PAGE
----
Objectification happens when the sexual attraction is based upon a collection of pleasingly arranged body parts without recognising that a person, with thoughts, feelings, funny jokes, annoying habits, lives inside those body parts.

It's the without recognising that's the crux, I think. Of course, when men think about it for a second, they know that the women-parts they're looking at contain a person. But because the presentation of woman-parts is so mainstream, so normalised, they are invited not to think about it. To just react to those images as woman-parts, not woman.

But actually, the problem isn't with individuals objectifying other individuals, it is with a culture in which pictures of women-as-body-parts seem very prevalent in a way that men-as-body-parts (while they exist) seem less prevalent. But even if the quantities were equal, I still perceive a problem in that women seem so much more likely to be judged upon their looks (ref Marion whatserface) than men.

scallopsrgreat Mon 08-Jul-13 21:09:02

Hear, hear Buffy.

libertarianj Tue 09-Jul-13 00:31:55

Objectification happens when the sexual attraction is based upon a collection of pleasingly arranged body parts without recognising that a person, with thoughts, feelings, funny jokes, annoying habits, lives inside those body parts.

yeah that's kind of the theory but how many people do you know who actually think like this? i can't say i know of anyone who display that kind of behaviour other than normal physical attraction. I mean come on who actually thinks 'ah yeah she's a nice collection of pleasingly arranged body parts'? I think anyone who does is quickly escorted back to the asylum.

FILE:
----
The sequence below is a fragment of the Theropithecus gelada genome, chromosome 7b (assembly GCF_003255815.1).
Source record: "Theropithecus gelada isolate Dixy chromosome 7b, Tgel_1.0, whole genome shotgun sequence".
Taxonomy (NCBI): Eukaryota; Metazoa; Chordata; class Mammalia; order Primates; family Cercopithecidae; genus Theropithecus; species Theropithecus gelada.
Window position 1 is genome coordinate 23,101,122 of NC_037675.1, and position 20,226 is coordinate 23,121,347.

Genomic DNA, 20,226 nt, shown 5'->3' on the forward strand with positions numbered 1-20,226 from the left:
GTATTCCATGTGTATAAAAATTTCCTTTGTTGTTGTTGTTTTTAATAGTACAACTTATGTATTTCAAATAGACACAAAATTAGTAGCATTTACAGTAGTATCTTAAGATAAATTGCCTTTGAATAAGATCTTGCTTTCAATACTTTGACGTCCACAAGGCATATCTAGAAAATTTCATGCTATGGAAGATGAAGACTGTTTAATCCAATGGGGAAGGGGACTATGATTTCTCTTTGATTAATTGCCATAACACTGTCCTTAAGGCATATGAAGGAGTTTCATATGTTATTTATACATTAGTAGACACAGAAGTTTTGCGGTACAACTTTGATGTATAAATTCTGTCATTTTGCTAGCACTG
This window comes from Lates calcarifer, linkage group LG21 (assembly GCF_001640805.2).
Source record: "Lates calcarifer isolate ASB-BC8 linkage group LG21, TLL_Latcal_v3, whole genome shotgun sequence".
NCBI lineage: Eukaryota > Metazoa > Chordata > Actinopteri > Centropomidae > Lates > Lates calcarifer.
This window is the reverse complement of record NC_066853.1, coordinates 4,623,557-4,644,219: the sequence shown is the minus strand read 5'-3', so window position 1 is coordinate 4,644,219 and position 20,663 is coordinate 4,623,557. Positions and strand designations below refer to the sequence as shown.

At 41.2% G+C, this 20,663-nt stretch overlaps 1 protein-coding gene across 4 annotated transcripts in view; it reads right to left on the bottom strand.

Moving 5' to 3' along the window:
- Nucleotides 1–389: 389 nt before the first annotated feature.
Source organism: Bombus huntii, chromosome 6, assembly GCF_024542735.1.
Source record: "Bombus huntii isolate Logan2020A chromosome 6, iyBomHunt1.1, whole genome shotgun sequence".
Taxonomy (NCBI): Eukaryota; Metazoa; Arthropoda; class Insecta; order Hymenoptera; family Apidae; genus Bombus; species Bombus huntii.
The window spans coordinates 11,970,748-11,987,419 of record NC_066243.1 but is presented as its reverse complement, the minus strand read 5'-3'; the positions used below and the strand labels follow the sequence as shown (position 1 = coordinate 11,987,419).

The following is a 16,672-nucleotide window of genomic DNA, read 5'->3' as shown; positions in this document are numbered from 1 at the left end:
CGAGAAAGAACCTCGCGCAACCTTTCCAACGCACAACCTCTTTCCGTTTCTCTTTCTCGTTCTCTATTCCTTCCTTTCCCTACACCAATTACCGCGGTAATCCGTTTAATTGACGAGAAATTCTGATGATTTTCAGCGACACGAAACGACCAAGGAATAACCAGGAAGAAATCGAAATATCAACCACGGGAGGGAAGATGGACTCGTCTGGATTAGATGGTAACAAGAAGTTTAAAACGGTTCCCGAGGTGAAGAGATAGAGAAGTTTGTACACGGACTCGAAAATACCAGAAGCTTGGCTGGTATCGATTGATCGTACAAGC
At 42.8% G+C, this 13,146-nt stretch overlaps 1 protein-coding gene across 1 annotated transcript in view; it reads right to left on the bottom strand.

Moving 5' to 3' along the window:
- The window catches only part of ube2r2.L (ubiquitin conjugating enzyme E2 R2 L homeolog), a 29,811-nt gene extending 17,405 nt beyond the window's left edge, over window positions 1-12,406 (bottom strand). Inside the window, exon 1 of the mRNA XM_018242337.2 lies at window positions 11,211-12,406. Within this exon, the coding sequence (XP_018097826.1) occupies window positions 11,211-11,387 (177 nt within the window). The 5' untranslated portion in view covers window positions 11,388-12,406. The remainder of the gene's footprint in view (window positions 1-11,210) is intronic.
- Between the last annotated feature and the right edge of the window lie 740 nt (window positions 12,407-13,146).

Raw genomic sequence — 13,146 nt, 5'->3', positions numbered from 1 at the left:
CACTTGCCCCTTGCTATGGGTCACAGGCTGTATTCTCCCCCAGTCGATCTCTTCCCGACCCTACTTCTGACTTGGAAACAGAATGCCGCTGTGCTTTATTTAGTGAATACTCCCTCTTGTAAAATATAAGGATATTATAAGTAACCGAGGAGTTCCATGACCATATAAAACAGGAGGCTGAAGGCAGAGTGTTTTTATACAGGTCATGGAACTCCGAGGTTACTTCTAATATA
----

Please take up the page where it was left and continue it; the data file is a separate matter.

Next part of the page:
But actually, the problem isn't with individuals objectifying other individuals, it is with a culture in which pictures of women-as-body-parts seem very prevalent in a way that men-as-body-parts (while they exist) seem less prevalent. But even if the quantities were equal, I still perceive a problem in that women seem so much more likely to be judged upon their looks (ref Marion whatserface) than men.

Why is it not a problem with individuals? Why blame the majority? This goes back to the nanny state way of thinking where a few people misbehave, so the majority have to penalised. As i said before objectification is saying people can't be trusted to see attractive images of the opposite/ same sex, be that podium girls, boy bands, page 3 or naked blokes in the Gay Times or Heat. Objectification is trying to put words in peoples mouths, it's telling them how they should think and behave, where at the end of the day it's just one massive assumption.

It seems that our different interpretations of how useful this theory is are down to a different understanding of how people think and behave then.

You see individuals with full agency who make rational decisions regardless of the culture they find themselves in?